Deadlines extended for written reports, comments on land-use plan

Nunavut Planning Commission sets February dates for submissions

The deadline for written submissions on a draft Nunavut land-use plan has been extended to Feb. 10, with Feb. 24 the deadline to offer comments on those submissions. At the final hearing for the land-use plan in Iqaluit, seen above, members of the Governments of Canada and Nunavut, as well as hunters and trappers associations, called for an extension to the Jan. 10 deadline. (Photo by Emma Tranter)

By Nunatsiaq News

The deadline for organizations to provide written submissions on the final draft of a Nunavut land-use plan has been extended by one month to Feb. 10, the Nunavut Planning Commission announced in a news release.

As well, the deadline to offer comments on those written submissions has also been extended to Feb. 24.

In the statement, chairperson Andrew Nakashuk said it was the right time to “commit to the necessary compromises” to finish a plan that reflects the “vision of Inuit.”

The planning commission is charged with developing a land-use plan to establish where resource extraction and development can occur in Nunavut and which lands should be protected.

At its final hearing in Iqaluit from Nov. 14 to 19, several organizations and members in attendance called for an extension to the original Jan. 10 deadline.

Ben Kovic of the Amaruq Hunters and Trappers Association, as well representatives from the federal and territorial governments, all stated more time was needed to properly consult and provide written submissions on the land-use plan.

Establishing a land-use plan is part of the Nunavut Agreement. Work on developing the plan began in 2007.

The planning commission will submit a recommended draft plan early next year to the three entities that will consider its approval: the governments of Canada and Nunavut, as well as Nunavut Tunngavik Inc.

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(4) Comments:

  1. Posted by 867 on

    Hopefully this means more funding for the HTO’s?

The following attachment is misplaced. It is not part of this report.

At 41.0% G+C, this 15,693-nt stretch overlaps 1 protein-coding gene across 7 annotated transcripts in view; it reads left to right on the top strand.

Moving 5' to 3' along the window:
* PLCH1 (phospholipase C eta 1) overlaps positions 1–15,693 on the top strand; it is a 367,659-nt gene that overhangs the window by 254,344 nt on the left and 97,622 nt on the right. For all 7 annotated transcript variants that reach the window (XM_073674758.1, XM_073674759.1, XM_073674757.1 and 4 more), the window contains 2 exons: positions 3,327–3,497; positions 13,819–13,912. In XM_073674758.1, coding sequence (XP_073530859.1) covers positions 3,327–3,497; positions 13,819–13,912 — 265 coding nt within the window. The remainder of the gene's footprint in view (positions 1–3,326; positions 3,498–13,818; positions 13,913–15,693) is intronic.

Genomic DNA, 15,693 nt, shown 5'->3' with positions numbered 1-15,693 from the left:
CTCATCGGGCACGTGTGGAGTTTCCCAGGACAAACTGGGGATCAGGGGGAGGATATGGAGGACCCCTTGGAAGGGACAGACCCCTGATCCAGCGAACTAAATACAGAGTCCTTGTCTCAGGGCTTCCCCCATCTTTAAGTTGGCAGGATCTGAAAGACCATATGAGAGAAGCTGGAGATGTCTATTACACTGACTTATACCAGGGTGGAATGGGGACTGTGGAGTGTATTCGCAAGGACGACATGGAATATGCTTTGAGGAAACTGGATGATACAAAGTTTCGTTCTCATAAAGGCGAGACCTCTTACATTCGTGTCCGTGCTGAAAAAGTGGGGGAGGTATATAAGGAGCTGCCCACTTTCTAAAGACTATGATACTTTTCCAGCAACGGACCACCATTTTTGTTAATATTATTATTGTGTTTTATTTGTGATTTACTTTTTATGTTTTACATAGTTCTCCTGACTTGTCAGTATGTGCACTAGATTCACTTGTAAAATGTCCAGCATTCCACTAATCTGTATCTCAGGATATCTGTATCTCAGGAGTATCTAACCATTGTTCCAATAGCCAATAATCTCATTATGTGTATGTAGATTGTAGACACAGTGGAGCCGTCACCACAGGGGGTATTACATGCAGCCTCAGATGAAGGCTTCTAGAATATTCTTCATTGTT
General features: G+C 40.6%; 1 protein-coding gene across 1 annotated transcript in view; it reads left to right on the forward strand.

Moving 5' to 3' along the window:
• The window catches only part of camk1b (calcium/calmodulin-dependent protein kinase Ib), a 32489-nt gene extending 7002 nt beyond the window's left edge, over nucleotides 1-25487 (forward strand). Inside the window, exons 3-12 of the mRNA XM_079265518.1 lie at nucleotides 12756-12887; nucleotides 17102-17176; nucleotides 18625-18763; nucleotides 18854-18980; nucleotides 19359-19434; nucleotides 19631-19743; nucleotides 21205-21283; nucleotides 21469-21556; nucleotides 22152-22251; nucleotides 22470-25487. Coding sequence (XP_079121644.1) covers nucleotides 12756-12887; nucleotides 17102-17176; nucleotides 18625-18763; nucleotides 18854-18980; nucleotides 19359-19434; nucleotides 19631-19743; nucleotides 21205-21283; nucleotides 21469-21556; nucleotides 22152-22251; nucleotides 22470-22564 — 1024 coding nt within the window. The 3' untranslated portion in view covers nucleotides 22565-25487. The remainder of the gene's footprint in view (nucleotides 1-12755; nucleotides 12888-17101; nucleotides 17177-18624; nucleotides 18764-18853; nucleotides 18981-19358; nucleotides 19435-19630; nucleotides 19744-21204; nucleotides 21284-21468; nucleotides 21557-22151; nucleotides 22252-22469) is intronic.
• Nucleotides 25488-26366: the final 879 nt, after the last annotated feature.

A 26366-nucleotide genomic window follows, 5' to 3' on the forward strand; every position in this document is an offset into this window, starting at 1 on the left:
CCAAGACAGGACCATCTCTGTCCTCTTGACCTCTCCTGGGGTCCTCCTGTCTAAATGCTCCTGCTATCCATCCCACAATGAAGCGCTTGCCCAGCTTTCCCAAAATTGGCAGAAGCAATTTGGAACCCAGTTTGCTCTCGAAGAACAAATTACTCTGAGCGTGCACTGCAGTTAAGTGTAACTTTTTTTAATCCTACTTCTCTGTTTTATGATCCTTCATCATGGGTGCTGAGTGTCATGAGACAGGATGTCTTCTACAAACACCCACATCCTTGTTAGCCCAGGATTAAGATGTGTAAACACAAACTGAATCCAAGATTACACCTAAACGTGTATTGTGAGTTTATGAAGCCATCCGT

2. Posted by Unreal on

    “Establishing a land-use plan is part of the Nunavut Agreement. Work on developing the plan began in 2007.”

    Wow… I’ve had some late homework before, but this takes the cake

  3. Posted by Frankly on

    Government is still behind by 20 years. Government interpreters cannot catch up.
    Everything is far behind in the whole territory.

  4. Posted by Taxpayer on

    Perhaps this has more to do with what quote or partial quote from Chair Nakashuk that the reporter chose to print, but to say the Land Use Plan should “Reflect the Vision of Inuit” as is neither an accurate nor appropriate thing for an NPC Chair to say.

    According to Article 11 of the Nunavut Agreement “The purpose of a land use plan shall be to protect and promote the existing and future well-being of the residents and communities of the Nunavut Settlement Area, taking into account the interests of all Canadians, and to protect, and where necessary, to restore the environmental integrity of the Nunavut Settlement Area.”

    Surprisingly, perhaps even to Chair Nakashuk, Inuit are not specifically mentioned in this.

    The Land Use Plan therefore cannot only reflect the vision of Inuit. This ignores the national interest in our territory, and the needs of 15% of our own population.

    If it were only need reflect Inuit ideals, then NTI and the RIAs would be able to create and implement a plan themselves without any need whatsoever for a quasi-judicial commission made up of Inuit and public government appointees.

    Chairman Nakashuk was appointed to the NPC by the Government of Canada. He does not represent Inuit. Even if he suffers under some misapprehension that he does, the reading public of NN should be under no illusions on this point. Non-Inuit put him in his current position.

    If he really wants a Land Use Plan reflecting the vision of Inuit and not just an Inuk (himself), he need only wholeheartedly incorporate 100% the NTI and RIA submissions already made to his Commission, and also toss out all others including those made by industry and the environmentalists. No compromises necessary.

    This he cannot do while staying true to his real mandate; rendering his statement irrelevant and erroneous.


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